Citation. Ploof v. Putnam, 83 Vt. 494, 76 A. 145
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Brief Fact Summary.
To escape a storm, Ploof (Plaintiff) tied his boat to Putnam’s (Defendant’s) dock. Defendant untied Plaintiff’s boat. Plaintiff and his family were injured and the boat was destroyed.
Synopsis of Rule of Law.
Necessity will justify entries upon land and interferences with personal property that would otherwise have been trespass.
Defendant owned a dock. Defendant’s servant was in charge of the dock when Plaintiff and his family were sailing. A storm arose and Plaintiff was forced to tie his boat to Defendant’s dock. Defendant’s servant untied Plaintiff’s boat. Plaintiff and his family were injured and the boat was destroyed. Plaintiff sued in trespass, claiming that it was Defendant’s servant’s duty to allow Plaintiff to tie his boat to Defendant’s dock. The trial court ruled for Plaintiff. Defendant appealed.
Is Defendant permitted to untie Plaintiff’s boat when Plaintiff tied his boat to Defendant’s dock out of necessity?
No. Judgment affirmed and cause remanded.
* Necessity will justify entries upon land and interferences with personal property that would otherwise have been trespass. The court gave a few illustrations to illustrate the doctrine of necessity:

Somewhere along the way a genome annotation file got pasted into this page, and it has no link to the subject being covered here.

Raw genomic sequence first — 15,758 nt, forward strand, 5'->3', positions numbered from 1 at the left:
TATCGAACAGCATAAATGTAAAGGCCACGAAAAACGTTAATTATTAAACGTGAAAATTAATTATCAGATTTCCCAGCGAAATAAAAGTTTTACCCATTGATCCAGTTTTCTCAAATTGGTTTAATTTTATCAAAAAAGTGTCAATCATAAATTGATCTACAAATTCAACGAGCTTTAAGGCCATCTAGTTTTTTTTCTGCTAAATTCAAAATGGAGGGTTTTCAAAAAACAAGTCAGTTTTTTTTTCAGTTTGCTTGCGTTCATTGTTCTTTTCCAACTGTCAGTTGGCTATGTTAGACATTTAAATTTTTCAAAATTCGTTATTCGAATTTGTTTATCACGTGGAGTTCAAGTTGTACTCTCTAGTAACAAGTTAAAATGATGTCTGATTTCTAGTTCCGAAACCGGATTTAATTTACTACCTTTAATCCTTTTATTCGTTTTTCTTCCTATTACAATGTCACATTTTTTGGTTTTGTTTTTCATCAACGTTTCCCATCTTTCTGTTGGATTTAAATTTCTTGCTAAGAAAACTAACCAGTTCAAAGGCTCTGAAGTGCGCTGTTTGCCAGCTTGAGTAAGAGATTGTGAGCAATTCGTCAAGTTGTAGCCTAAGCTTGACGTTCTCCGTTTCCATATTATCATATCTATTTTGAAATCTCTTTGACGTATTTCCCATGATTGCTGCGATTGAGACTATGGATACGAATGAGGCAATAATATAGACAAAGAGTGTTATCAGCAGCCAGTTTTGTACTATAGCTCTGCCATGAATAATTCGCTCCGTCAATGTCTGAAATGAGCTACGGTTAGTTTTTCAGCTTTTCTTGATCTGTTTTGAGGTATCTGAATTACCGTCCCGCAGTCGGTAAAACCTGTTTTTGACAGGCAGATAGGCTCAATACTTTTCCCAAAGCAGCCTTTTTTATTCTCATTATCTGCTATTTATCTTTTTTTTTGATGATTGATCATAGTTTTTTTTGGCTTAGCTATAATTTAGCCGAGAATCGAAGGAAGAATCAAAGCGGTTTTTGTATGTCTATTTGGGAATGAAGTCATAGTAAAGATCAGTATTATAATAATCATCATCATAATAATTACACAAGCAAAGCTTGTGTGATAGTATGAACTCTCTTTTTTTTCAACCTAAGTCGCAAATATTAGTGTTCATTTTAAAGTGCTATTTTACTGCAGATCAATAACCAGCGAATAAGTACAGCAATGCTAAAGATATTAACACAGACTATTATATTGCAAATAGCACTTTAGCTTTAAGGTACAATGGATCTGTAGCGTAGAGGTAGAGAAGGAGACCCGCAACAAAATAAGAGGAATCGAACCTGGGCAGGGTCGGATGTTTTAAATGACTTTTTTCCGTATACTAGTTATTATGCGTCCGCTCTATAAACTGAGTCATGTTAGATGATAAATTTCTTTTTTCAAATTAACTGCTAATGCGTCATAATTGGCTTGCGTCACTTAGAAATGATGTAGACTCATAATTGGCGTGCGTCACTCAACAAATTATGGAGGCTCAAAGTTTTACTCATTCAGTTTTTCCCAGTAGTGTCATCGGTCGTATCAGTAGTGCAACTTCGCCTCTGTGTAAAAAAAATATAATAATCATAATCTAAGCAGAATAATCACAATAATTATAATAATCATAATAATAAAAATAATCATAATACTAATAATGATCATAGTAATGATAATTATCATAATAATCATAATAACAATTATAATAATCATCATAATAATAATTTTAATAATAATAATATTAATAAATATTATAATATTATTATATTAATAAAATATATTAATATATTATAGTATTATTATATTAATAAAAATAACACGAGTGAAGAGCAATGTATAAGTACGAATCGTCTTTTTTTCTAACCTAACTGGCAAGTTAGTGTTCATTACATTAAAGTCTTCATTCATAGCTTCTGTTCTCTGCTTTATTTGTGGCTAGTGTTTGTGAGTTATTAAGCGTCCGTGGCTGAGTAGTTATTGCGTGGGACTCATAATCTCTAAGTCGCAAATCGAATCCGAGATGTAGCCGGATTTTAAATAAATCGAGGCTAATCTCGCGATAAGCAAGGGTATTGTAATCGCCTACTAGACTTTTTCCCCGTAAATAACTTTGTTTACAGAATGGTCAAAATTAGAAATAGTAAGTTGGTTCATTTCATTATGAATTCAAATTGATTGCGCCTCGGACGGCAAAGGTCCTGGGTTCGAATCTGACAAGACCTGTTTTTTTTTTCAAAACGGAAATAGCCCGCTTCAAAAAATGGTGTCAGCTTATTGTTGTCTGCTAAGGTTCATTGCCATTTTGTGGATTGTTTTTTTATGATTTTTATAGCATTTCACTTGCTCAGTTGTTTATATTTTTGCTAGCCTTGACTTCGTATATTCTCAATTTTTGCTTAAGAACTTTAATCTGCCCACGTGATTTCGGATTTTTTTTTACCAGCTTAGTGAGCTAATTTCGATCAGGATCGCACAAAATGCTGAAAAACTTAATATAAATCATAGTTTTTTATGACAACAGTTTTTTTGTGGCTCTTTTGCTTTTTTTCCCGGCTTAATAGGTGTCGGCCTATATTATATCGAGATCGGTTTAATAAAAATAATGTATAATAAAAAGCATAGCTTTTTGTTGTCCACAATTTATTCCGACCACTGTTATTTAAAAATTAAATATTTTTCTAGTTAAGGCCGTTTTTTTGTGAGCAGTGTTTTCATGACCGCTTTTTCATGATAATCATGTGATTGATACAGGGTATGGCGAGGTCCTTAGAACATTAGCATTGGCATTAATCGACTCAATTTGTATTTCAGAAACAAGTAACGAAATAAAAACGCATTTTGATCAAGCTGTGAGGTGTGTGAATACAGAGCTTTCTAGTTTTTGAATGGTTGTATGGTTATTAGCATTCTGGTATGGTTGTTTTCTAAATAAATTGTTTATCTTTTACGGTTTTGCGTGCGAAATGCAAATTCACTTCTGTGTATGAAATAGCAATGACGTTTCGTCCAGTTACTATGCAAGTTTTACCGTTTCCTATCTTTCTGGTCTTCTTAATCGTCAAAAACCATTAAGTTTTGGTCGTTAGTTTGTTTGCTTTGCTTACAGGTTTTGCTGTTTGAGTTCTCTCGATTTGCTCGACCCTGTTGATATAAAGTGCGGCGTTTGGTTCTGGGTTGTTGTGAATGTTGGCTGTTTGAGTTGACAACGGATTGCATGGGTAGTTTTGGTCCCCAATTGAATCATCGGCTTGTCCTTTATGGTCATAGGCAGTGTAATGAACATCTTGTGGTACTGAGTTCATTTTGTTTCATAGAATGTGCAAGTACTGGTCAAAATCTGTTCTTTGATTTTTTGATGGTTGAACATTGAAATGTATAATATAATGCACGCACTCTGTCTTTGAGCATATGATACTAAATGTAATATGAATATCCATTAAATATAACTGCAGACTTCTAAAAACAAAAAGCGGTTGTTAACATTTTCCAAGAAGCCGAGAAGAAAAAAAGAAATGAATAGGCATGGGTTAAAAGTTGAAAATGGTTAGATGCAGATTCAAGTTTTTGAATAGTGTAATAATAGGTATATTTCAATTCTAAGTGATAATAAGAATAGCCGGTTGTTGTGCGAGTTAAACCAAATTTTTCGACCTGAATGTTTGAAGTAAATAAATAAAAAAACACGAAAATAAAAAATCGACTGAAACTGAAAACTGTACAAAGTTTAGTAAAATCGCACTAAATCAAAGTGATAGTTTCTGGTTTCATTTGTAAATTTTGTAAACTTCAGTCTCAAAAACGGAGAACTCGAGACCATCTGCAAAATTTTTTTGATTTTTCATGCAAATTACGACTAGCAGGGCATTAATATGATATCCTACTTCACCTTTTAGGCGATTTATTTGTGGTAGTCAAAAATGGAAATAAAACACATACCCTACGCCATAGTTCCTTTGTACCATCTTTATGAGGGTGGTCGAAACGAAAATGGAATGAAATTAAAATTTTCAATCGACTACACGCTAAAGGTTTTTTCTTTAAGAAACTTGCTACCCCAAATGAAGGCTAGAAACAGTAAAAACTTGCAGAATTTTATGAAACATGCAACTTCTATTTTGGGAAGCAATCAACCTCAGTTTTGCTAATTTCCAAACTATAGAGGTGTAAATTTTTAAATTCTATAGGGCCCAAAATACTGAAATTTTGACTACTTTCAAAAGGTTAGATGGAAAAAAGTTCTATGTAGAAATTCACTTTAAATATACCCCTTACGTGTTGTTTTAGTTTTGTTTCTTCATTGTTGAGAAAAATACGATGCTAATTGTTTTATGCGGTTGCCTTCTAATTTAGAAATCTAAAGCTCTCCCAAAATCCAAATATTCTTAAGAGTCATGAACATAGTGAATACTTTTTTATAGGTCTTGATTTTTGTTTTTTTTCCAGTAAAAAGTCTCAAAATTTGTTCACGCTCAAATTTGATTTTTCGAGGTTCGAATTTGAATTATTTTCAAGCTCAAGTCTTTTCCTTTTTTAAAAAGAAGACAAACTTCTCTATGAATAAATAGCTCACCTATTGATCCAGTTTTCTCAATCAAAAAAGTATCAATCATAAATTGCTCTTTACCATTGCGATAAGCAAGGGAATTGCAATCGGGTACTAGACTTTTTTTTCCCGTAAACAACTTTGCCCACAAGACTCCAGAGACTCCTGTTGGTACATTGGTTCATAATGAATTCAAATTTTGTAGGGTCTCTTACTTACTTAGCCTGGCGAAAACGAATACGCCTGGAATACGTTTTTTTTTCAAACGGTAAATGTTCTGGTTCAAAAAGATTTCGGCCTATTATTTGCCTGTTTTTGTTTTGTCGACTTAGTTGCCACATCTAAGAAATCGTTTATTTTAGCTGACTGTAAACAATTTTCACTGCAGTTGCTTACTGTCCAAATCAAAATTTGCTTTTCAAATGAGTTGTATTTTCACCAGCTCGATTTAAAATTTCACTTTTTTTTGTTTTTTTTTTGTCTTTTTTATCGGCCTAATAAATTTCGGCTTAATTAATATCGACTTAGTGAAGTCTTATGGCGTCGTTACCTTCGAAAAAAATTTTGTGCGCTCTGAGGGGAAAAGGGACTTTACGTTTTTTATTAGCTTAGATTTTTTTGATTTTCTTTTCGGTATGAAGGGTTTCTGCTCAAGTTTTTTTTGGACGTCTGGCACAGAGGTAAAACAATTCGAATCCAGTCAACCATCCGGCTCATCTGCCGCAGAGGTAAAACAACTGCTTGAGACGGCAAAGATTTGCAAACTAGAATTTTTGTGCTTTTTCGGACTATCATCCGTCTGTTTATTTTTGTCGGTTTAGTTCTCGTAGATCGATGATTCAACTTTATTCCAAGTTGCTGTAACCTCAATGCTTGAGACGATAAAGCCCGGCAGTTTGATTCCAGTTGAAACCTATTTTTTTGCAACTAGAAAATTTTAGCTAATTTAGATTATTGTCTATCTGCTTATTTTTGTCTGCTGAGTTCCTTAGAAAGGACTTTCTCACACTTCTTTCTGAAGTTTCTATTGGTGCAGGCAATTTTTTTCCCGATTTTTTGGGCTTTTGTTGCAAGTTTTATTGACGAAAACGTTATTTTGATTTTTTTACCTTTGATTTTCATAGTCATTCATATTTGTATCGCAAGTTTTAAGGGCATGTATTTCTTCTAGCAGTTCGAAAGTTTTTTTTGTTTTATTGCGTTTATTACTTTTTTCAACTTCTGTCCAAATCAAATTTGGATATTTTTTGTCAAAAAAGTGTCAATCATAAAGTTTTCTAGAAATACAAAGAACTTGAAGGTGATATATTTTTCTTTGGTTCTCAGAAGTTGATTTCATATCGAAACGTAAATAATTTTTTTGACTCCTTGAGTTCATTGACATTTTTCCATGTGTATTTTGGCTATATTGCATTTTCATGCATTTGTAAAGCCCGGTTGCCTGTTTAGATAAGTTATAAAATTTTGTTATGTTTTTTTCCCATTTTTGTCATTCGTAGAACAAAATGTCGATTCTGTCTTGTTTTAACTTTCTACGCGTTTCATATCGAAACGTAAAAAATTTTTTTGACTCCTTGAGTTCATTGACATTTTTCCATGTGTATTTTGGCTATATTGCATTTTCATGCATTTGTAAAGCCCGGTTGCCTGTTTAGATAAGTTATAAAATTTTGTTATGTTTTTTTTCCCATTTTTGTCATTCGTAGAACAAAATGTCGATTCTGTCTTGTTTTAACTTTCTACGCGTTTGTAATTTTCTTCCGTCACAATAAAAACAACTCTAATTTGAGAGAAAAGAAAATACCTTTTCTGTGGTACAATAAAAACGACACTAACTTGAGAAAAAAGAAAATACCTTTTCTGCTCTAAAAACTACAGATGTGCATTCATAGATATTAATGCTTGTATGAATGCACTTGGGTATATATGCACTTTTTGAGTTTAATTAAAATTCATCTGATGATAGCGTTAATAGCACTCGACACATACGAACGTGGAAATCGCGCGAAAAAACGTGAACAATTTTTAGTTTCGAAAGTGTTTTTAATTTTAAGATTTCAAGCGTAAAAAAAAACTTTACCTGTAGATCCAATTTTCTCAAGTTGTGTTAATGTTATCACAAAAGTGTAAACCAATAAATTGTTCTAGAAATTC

* A traveler on a highway, who finds it obstructed from a sudden and temporary cause, may pass upon the adjoining land without becoming a trespasser, because of necessity. Entry upon land to save goods, which are in danger of being lost or destroyed, is not a trespass.
* Necessity applies with special force to the preservation of human life. One assaulted and in peril of his life may run through the land of another to escape from his assailant. One may sacrifice the personal property of another to save his life or the lives of his fellows.
* In this case, Plaintiff entered the land of Defendant in effort to escape the storm and avoid injury. Defendant claims that Plaintiff could have tied his boat to natural objects with equal safety. However, the facts show that Plaintiff tied his boat to Defendant’s dock to save the boat and the people in it. The requirements of the claim for necessity are complete. Yet, the rule of necessity cannot be held applicable irrespective of circumstances. The question of circumstances and natural objects is left for adjudication.
This case is a commonly cited example of private necessity. Plaintiff has the privilege of private necessity. He tied his boat to Defendant’s dock to avoid injury to himself, his family, and his property. Plaintiff is privileged to enter Defendant’s land under the doctrine of private necessity.